She insists that Titus xllldl‘U/lit'llS is a play about violence. not one that
wantonly revels in it. Consequently. she follows Shakespeare‘s convention of not showing
certain acts. such as the rape and mutilation of
'l‘itus‘s daughter. while others happen on camera. This did not stop some American critics attacking the film on the grounds that it was too violent. however. Hypocrisy. says 'l'aymor.
‘America is this really warped country. Nothing was more violent than Brave/wart. but because it's about heroism and freedom lighting and its historical. we just overlook Ithe violence] totally. And then there’s
violence against women. which is another
level altogther. You can have Scream. Scream
3. and people excuse it as a cartoon horror
film. No one seems to he upset about that.
‘lt's interesting what we accept. and I think it is a very sick thing in society that we can't even talk about that. either. Why is the first twenty minutes of Saving Private Ryan acceptable? Because it happened? It‘s the most violent thing I‘ve ever seen. It was ridiculous. I got it alter two minutes. I got it after 30 seconds. Do we accept it because those were anonymous people dying. whereas in a thing like a Shakespeare play they're individuals that we end up knowing and it‘s more disturbing."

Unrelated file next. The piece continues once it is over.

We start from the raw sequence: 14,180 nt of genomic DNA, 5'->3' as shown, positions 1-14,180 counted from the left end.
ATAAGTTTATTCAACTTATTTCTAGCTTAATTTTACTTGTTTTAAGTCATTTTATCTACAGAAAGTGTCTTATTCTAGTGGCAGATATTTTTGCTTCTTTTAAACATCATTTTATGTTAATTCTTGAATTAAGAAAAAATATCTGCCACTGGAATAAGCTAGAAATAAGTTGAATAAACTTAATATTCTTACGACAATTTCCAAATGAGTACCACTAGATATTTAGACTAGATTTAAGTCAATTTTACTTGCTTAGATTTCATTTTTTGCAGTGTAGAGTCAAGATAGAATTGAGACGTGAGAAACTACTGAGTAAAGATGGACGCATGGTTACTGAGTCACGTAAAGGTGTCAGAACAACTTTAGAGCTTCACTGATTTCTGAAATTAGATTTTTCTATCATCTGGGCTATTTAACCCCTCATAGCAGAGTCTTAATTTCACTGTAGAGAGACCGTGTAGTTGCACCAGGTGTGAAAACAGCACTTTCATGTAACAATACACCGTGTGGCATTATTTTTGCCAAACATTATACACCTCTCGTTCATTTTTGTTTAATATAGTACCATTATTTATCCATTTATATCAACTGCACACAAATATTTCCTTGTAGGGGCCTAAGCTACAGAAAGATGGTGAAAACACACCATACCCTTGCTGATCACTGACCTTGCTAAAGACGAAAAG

To make her point about violence. 'l‘aymor has shot Titus through the eyes of a 20th century boy whose war games with toy soldiers become a reality when he is carried off into the past to witness the spiralling
Left to right: Alan Cumming's s, Saturninus and Anthony Hopkins' Titus; Jessica Lange's Tamora; Matthew Rhy’s Demetrius and Jonathan Rhys Meyers’ Chiron
horror. He is last seen walking towards a sunrise. carrying the baby of one of the film‘s chief villains.
‘l was very aware that this film was going to open on (‘hristmas l)ay. l‘)‘)‘) and was therefore one of the last films of the millennium.’ says 'l'aymer. 'l felt strongly that when you tell a story like this. although you can‘t give answers. you must say that the children who watch it are the only hope and must be made aware.
'So 'l‘itus is also about this boy's journey from ignorance and innocence to the potentiality of compassion and change. This is very important to why I did this film at all.’
Titus is screened at the Edinburgh International Film Festival, Sat 26 Aug; selected release from Fri 1 Sep. See review next issue.
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